The House Judiciary Committee voted Wednesday to hold Attorney General William Barr in contempt of Congress, escalating the looming constitutional collision over the Mueller report between congressional Democrats and the Trump administration.
The committee voted along party lines, 24 to 16, to hold Barr in contempt.
This morning before the vote, President Donald Trump asserted executive privilege over special counsel Robert Mueller's report and its underlying evidence, following through on a threat the Justice Department made the night before if the committee moved forward with the contempt vote.
The contempt vote and the invocation of executive privilege adds more fuel to the simmering feud between House Democrats and the administration over Democratic investigations . The President has vowed to oppose all Democratic subpoenas, and Democrats have responded by suggesting that the President's obstruction of congressional investigations could prompt them to consider impeachment.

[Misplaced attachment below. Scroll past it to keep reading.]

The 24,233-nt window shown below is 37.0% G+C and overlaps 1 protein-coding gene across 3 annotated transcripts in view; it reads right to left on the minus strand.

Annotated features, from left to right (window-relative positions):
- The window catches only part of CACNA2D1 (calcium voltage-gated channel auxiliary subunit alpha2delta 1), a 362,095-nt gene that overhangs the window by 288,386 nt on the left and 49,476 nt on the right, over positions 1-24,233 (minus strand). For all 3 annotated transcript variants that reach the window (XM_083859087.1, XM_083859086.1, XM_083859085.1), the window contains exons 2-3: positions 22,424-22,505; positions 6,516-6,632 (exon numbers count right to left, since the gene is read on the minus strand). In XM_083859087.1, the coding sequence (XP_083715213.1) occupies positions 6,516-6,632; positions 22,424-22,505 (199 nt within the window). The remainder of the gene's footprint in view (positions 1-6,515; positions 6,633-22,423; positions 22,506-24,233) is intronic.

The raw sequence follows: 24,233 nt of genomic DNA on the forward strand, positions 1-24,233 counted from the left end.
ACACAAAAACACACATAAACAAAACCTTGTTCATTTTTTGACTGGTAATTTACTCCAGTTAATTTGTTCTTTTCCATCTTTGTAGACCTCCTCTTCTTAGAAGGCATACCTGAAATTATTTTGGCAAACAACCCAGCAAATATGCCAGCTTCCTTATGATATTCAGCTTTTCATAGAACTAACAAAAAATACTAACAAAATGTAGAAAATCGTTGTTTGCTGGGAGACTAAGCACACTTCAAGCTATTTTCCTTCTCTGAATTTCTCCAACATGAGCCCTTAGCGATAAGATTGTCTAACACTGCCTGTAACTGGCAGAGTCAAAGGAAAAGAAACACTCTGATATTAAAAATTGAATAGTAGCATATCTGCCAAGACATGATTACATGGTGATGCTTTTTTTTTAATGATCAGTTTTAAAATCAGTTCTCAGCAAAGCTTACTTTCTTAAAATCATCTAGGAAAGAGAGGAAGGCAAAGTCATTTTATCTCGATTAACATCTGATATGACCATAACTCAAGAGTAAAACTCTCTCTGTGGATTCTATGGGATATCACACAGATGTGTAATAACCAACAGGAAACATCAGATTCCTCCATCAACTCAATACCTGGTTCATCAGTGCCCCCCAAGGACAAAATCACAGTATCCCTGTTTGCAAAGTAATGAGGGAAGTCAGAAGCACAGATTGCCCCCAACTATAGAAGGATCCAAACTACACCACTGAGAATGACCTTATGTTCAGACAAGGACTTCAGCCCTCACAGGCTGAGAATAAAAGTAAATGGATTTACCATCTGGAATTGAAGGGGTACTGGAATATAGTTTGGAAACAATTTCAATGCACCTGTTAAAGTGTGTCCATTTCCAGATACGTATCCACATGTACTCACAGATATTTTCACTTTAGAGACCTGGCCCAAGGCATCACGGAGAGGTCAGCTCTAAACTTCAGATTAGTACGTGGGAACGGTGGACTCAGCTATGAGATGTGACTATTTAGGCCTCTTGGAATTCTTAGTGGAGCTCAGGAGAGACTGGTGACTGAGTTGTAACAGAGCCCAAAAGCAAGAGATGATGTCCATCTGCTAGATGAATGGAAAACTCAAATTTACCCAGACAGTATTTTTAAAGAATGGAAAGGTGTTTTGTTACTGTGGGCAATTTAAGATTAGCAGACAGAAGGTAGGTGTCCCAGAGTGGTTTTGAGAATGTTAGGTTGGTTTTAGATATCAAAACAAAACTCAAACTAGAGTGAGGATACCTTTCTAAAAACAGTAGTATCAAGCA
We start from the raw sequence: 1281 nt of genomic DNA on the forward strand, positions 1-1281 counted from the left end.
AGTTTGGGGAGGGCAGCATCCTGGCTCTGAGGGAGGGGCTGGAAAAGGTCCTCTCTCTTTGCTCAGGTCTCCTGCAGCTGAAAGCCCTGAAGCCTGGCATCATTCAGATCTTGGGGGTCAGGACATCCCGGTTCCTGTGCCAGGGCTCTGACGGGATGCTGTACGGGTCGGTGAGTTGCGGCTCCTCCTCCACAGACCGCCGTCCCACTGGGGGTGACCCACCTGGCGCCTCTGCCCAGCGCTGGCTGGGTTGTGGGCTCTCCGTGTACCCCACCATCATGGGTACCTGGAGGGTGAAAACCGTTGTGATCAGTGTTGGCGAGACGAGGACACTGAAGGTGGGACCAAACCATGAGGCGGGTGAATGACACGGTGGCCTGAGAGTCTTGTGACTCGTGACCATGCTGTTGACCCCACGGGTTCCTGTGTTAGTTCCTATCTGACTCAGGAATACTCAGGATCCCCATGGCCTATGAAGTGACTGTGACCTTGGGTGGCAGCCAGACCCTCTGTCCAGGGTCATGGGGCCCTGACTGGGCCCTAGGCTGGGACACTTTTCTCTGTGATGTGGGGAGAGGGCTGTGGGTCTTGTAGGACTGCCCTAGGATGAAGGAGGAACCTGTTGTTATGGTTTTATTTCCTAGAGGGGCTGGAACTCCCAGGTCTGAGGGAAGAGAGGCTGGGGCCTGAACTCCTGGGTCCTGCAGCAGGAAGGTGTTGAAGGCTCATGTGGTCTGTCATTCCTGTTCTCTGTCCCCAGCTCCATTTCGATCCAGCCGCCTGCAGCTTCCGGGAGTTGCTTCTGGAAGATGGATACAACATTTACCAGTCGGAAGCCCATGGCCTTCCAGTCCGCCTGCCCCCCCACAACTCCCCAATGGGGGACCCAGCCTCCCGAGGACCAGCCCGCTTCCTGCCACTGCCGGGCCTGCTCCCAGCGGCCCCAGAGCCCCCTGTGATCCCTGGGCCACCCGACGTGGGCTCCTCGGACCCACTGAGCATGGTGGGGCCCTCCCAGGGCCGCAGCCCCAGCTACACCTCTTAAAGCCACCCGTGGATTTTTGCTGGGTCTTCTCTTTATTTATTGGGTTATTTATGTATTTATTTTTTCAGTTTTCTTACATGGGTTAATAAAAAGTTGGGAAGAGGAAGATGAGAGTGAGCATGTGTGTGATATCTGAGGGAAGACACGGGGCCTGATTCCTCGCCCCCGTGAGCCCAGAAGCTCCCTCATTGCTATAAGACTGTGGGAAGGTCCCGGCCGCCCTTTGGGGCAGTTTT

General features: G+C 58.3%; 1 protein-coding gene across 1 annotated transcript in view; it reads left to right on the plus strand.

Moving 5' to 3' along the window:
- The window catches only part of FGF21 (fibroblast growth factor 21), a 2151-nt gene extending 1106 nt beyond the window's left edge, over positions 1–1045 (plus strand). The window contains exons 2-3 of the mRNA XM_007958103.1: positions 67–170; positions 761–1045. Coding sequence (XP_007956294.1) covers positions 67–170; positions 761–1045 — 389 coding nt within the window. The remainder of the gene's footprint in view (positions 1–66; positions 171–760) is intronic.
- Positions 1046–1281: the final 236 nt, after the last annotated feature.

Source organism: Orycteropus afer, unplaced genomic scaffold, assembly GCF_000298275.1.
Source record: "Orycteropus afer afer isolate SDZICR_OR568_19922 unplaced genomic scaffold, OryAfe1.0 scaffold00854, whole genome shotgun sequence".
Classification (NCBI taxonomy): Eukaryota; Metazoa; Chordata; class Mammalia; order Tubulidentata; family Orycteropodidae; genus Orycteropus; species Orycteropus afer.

Barr would be the first Trump administration official held in contempt by the Democratic-led House. The matter now moves to the full House for a vote — and then is surely heading to a courtroom showdown between House Democrats and the Justice Department in Democrats' push to obtain the unredacted Mueller report and evidence.
The contempt vote followed a spirited and lengthy debate in the committee, where Democrats warned of a constitutional crisis amid the administration's blockade and Republicans slammed their Democratic colleagues of abusing their power by going after the attorney general.
"This is unprecedented. If allowed to go unchecked, this obstruction means the end of congressional oversight. As a co-equal branch of government, we should not and cannot allow this to continue," House Judiciary Chairman Jerry Nadler said.
"Democrats are angry. They are angry our nation's chief law enforcement officer and his deputy had the audacity to decide the evidence didn't support charges for obstructing an investigation into something the President didn't do," responded Rep. Doug Collins, the top Republican on the Judiciary Committee. "Rather than face the music, Democrats have resolved to neutralize Bill Barr by attacking his integrity and distinguished career."